I had found the debate of the continuation of trout plants in certain waters ludicrous. A natural balance, after many years of stocking, had been met. As in most cases, the threatened frogs and trout co-existed and populations of both were found. I would be curious to see how the potential overpopulation of frogs now impacts the areas as the predator base and balance has been altered in lakes and habitat where trout stocking was ceased.

Put and take fisheries are managed as such. Upper Hat Creek and Baum Lake are managed as put and take fisheries. Trout are raised, allotted and stocked into these waters so anglers can keep a limit of fish if they wish as more will be distributed into the area to offset those removed.

Bass fishing in the many lakes and rivers in the North State or Sourthern Oregon are mostly managed as natural reproducing fisheries. The introduction of spotted bass (which have better success spawning in the fluctuating conditions found in many of the steep, deep reservoirs like Lake Shasta, Bullard’s Bar and Lake Oroville) has provided an excellent type of bass fishing for anglers to enjoy. It has taken the place of the largemouth and smallmouth that once held prominence in these lakes.

Again catch and release or catch and keep are debated. Bass tournaments target and cull catches so only the largest fish caught are brought to the scale. It is great that the anglers and organizations practice catch and release. The dedicated care the bass are given to insure very low mortality rates before release should be applauded. These anglers are practicing what truly is conservation of the fishery. By releasing the larger fish they are helping insure that the gene pool from these fish remains in the system.

For angler’s who practice catch and keep or as some prefer to call it “catch and release to the grease,” there is no reason to keep exceptionally large fish for the stringer. A limit of 2 pound bass will provide a great meal for a family. It is best to keep the gene pool alive by releasing large or egg laden fish to help produce more fish. Some anglers keep only those fish that have been hooked deep and our bleeding badly. If not kept, such fish often become a meal for osprey, eagles or other predators, so in most cases they become part of the food chain anyway.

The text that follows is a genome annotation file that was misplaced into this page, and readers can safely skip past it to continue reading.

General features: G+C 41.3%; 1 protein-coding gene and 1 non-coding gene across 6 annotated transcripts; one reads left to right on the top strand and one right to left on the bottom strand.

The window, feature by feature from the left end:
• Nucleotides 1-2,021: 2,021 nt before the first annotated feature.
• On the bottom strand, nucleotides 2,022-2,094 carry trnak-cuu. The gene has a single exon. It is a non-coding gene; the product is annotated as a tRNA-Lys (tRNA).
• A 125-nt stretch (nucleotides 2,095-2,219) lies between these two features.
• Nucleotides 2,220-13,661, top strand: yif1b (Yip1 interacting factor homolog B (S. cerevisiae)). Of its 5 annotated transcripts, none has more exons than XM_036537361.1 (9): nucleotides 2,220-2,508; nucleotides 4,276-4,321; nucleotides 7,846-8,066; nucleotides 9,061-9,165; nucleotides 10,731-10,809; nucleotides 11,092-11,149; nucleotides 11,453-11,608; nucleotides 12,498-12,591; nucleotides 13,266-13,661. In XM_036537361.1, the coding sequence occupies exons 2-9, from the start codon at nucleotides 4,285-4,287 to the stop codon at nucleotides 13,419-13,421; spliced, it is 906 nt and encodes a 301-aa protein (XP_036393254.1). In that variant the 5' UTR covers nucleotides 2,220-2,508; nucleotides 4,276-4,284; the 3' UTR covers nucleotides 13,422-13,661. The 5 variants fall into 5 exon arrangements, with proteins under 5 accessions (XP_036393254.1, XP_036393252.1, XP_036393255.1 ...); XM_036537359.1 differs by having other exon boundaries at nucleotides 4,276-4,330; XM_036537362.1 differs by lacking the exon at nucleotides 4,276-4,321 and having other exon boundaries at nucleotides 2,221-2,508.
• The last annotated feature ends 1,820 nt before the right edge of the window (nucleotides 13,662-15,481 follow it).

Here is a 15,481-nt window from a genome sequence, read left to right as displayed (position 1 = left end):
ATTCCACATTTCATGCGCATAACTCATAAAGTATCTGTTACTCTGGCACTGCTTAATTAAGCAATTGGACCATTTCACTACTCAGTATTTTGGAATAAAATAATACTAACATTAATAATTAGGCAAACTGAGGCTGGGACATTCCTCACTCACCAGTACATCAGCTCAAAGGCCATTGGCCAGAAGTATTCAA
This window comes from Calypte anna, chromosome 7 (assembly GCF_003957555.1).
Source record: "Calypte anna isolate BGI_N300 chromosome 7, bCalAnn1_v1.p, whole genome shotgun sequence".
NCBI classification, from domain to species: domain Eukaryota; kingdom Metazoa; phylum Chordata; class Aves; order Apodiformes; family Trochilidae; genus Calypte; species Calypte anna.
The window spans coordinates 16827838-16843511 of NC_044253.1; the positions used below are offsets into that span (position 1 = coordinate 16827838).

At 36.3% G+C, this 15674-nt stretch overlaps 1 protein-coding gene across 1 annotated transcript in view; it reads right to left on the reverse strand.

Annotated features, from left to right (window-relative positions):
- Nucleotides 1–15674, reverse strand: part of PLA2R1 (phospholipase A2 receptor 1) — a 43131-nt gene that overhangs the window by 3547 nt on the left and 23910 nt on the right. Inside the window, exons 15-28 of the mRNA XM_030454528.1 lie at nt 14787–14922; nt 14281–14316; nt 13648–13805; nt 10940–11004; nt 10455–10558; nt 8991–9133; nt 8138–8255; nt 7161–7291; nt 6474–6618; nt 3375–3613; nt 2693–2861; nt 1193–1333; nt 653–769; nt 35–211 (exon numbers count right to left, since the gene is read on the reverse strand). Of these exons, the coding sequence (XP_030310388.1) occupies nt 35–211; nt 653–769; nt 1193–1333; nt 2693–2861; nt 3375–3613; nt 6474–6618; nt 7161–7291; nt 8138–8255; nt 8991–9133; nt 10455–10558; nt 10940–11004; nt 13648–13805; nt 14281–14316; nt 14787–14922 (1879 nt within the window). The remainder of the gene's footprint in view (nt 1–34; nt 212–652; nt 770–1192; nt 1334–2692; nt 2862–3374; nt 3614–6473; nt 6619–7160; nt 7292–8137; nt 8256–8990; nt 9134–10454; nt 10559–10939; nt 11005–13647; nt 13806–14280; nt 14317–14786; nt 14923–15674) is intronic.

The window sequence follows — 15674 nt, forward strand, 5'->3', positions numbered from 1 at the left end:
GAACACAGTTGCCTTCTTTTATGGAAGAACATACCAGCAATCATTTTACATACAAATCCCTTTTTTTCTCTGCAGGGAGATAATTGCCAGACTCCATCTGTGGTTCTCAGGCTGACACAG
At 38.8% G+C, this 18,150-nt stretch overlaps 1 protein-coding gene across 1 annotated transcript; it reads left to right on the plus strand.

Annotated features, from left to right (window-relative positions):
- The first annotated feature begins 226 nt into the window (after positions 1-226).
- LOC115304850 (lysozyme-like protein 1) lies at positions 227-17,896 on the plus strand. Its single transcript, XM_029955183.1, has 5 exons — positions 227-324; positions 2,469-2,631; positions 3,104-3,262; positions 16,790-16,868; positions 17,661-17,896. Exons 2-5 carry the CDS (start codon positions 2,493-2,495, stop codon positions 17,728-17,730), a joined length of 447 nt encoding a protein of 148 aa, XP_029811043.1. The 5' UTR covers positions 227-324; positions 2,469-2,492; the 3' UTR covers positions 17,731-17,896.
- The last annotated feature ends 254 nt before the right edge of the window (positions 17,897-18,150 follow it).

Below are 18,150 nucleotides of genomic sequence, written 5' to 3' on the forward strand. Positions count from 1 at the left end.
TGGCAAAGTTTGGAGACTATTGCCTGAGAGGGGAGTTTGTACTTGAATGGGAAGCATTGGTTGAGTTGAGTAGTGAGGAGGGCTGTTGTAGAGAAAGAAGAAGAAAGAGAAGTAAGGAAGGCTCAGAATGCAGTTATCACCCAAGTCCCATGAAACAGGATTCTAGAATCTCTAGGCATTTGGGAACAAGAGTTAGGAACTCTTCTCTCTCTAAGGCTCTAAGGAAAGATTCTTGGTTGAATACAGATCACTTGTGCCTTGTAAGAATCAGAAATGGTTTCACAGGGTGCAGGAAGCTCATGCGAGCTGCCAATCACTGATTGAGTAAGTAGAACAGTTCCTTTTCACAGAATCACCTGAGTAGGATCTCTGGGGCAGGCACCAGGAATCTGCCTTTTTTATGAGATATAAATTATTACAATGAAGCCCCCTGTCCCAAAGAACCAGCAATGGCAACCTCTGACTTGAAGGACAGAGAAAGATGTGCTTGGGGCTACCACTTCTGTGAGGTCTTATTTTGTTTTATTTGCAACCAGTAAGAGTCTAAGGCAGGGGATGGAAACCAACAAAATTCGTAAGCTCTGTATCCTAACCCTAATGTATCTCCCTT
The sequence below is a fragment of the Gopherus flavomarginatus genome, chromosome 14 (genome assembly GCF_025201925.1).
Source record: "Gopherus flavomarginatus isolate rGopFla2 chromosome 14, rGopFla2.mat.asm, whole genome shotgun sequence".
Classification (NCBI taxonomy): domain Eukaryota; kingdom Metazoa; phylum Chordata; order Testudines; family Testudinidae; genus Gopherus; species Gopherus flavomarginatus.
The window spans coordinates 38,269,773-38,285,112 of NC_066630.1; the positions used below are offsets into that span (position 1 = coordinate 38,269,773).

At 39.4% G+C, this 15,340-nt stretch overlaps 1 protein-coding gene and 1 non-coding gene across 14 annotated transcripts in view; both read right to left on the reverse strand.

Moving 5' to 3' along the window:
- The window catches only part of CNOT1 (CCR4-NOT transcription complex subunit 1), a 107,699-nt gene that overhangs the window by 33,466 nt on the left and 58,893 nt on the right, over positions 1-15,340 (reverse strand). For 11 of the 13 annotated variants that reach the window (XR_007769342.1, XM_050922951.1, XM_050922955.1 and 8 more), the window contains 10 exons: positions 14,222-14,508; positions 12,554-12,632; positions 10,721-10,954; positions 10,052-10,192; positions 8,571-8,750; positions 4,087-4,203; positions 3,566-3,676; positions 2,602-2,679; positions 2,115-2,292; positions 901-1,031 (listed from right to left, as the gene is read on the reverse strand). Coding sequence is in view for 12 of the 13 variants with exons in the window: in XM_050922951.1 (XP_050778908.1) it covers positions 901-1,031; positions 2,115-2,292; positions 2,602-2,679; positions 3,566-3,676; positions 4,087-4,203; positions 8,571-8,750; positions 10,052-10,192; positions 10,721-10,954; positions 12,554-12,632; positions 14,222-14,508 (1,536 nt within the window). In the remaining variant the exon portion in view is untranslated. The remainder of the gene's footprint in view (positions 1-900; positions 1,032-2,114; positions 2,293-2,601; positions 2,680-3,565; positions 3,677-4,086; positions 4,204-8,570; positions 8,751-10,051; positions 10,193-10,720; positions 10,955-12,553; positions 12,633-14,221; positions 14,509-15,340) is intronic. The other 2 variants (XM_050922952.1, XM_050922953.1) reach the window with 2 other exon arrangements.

For those of you who are trophy hunters, a picture and a couple of quick measurements will allow any good taxidermist to produce a replica mount that would be hard to distinguish from the fish itself. There is little good reason to keep big fish, with the exception being that of a potential record fish to be taken to the Department of Fish and Game (excuse me, make that the Department of Fish and Wildlife) for verification, certification and study.

Both sides of the C and R issue should use common sense as there is a time and place for both. Young anglers should be schooled on both sides, how to properly practice catch and release, as well as the proper handling, cleaning and cooking of their catch. Most importantly, young anglers should be taught to always follow the regulations set forth and to be respectful stewards of the fisheries and surrounding areas.

[Editor's Note: Another alternative is C-P-R. Catch-Photograph-Release. Please share with our readers what you know that will enhance the experience of fishing in Northern California or Southern Oregon. What have you learned? Your expertise, no matter where you fish (fresh or saltwater) or what species you target, could be invaluable to other anglers. What not to do is just as important as what to do. Please send your strategies, ideas, tips, techniques and personal experiences to editor@MyOutdoorBuddy.com. Please include your name and hometown.]